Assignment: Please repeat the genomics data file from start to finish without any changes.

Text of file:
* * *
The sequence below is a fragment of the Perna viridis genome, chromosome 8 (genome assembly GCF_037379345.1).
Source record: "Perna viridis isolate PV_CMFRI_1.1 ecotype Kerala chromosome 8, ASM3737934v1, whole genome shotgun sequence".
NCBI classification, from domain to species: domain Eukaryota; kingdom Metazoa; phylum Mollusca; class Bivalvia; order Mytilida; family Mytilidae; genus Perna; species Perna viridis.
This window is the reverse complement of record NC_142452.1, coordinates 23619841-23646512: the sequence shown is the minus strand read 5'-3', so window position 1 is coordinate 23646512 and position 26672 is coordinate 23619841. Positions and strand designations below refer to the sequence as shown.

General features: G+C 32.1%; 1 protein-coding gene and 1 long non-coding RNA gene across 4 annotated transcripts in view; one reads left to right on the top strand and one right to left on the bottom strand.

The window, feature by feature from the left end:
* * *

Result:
The sequence below is a fragment of the Perna viridis genome, chromosome 8 (genome assembly GCF_037379345.1).
Source record: "Perna viridis isolate PV_CMFRI_1.1 ecotype Kerala chromosome 8, ASM3737934v1, whole genome shotgun sequence".
NCBI classification, from domain to species: domain Eukaryota; kingdom Metazoa; phylum Mollusca; class Bivalvia; order Mytilida; family Mytilidae; genus Perna; species Perna viridis.
This window is the reverse complement of record NC_142452.1, coordinates 23619841-23646512: the sequence shown is the minus strand read 5'-3', so window position 1 is coordinate 23646512 and position 26672 is coordinate 23619841. Positions and strand designations below refer to the sequence as shown.

General features: G+C 32.1%; 1 protein-coding gene and 1 long non-coding RNA gene across 4 annotated transcripts in view; one reads left to right on the top strand and one right to left on the bottom strand.

The window, feature by feature from the left end: